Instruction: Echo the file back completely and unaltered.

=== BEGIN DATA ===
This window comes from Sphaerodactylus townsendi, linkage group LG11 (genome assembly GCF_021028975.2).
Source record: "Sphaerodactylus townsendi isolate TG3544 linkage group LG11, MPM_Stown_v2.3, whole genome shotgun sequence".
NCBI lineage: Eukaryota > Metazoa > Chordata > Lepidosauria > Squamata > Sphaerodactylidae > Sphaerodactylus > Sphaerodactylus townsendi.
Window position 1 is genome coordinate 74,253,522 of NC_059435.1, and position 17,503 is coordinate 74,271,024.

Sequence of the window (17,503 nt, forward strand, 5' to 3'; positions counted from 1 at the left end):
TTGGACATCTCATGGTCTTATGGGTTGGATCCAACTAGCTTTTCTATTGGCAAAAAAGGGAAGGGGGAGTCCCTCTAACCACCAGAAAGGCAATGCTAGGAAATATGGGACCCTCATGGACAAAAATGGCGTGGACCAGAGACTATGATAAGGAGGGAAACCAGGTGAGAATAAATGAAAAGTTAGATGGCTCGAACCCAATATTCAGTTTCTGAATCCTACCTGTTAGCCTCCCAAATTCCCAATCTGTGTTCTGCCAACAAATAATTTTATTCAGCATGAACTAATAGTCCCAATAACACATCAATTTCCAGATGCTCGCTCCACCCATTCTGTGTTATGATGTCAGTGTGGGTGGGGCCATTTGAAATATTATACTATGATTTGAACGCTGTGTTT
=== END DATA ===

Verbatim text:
This window comes from Sphaerodactylus townsendi, linkage group LG11 (genome assembly GCF_021028975.2).
Source record: "Sphaerodactylus townsendi isolate TG3544 linkage group LG11, MPM_Stown_v2.3, whole genome shotgun sequence".
NCBI lineage: Eukaryota > Metazoa > Chordata > Lepidosauria > Squamata > Sphaerodactylidae > Sphaerodactylus > Sphaerodactylus townsendi.
Window position 1 is genome coordinate 74,253,522 of NC_059435.1, and position 17,503 is coordinate 74,271,024.

Sequence of the window (17,503 nt, forward strand, 5' to 3'; positions counted from 1 at the left end):
TTGGACATCTCATGGTCTTATGGGTTGGATCCAACTAGCTTTTCTATTGGCAAAAAAGGGAAGGGGGAGTCCCTCTAACCACCAGAAAGGCAATGCTAGGAAATATGGGACCCTCATGGACAAAAATGGCGTGGACCAGAGACTATGATAAGGAGGGAAACCAGGTGAGAATAAATGAAAAGTTAGATGGCTCGAACCCAATATTCAGTTTCTGAATCCTACCTGTTAGCCTCCCAAATTCCCAATCTGTGTTCTGCCAACAAATAATTTTATTCAGCATGAACTAATAGTCCCAATAACACATCAATTTCCAGATGCTCGCTCCACCCATTCTGTGTTATGATGTCAGTGTGGGTGGGGCCATTTGAAATATTATACTATGATTTGAACGCTGTGTTT